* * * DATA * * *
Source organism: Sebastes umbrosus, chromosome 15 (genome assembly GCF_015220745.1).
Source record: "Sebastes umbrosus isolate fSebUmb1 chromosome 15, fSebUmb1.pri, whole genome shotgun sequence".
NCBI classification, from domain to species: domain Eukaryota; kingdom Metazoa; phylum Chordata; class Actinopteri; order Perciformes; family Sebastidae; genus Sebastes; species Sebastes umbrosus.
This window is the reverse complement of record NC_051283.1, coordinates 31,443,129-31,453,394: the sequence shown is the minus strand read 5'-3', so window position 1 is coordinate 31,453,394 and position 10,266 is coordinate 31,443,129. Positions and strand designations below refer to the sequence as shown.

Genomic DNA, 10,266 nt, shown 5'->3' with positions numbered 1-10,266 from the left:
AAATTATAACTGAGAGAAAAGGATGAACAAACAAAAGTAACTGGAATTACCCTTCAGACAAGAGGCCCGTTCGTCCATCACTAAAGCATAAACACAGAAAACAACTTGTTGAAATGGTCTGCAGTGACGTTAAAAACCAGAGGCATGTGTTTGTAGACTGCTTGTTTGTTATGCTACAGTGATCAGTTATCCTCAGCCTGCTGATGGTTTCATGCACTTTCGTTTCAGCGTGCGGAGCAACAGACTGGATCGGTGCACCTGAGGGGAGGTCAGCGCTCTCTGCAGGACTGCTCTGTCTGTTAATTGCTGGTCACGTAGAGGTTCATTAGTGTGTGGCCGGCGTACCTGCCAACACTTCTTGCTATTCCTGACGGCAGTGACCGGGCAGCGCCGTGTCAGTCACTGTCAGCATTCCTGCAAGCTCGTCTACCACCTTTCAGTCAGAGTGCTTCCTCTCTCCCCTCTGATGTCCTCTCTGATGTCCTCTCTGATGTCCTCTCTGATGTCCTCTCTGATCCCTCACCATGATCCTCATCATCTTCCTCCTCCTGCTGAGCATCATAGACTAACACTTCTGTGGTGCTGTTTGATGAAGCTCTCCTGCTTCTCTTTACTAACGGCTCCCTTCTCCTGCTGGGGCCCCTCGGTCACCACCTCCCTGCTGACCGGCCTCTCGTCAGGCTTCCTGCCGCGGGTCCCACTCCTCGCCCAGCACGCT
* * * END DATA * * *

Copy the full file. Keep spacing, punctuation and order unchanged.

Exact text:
Source organism: Sebastes umbrosus, chromosome 15 (genome assembly GCF_015220745.1).
Source record: "Sebastes umbrosus isolate fSebUmb1 chromosome 15, fSebUmb1.pri, whole genome shotgun sequence".
NCBI classification, from domain to species: domain Eukaryota; kingdom Metazoa; phylum Chordata; class Actinopteri; order Perciformes; family Sebastidae; genus Sebastes; species Sebastes umbrosus.
This window is the reverse complement of record NC_051283.1, coordinates 31,443,129-31,453,394: the sequence shown is the minus strand read 5'-3', so window position 1 is coordinate 31,453,394 and position 10,266 is coordinate 31,443,129. Positions and strand designations below refer to the sequence as shown.

Genomic DNA, 10,266 nt, shown 5'->3' with positions numbered 1-10,266 from the left:
AAATTATAACTGAGAGAAAAGGATGAACAAACAAAAGTAACTGGAATTACCCTTCAGACAAGAGGCCCGTTCGTCCATCACTAAAGCATAAACACAGAAAACAACTTGTTGAAATGGTCTGCAGTGACGTTAAAAACCAGAGGCATGTGTTTGTAGACTGCTTGTTTGTTATGCTACAGTGATCAGTTATCCTCAGCCTGCTGATGGTTTCATGCACTTTCGTTTCAGCGTGCGGAGCAACAGACTGGATCGGTGCACCTGAGGGGAGGTCAGCGCTCTCTGCAGGACTGCTCTGTCTGTTAATTGCTGGTCACGTAGAGGTTCATTAGTGTGTGGCCGGCGTACCTGCCAACACTTCTTGCTATTCCTGACGGCAGTGACCGGGCAGCGCCGTGTCAGTCACTGTCAGCATTCCTGCAAGCTCGTCTACCACCTTTCAGTCAGAGTGCTTCCTCTCTCCCCTCTGATGTCCTCTCTGATGTCCTCTCTGATGTCCTCTCTGATGTCCTCTCTGATCCCTCACCATGATCCTCATCATCTTCCTCCTCCTGCTGAGCATCATAGACTAACACTTCTGTGGTGCTGTTTGATGAAGCTCTCCTGCTTCTCTTTACTAACGGCTCCCTTCTCCTGCTGGGGCCCCTCGGTCACCACCTCCCTGCTGACCGGCCTCTCGTCAGGCTTCCTGCCGCGGGTCCCACTCCTCGCCCAGCACGCT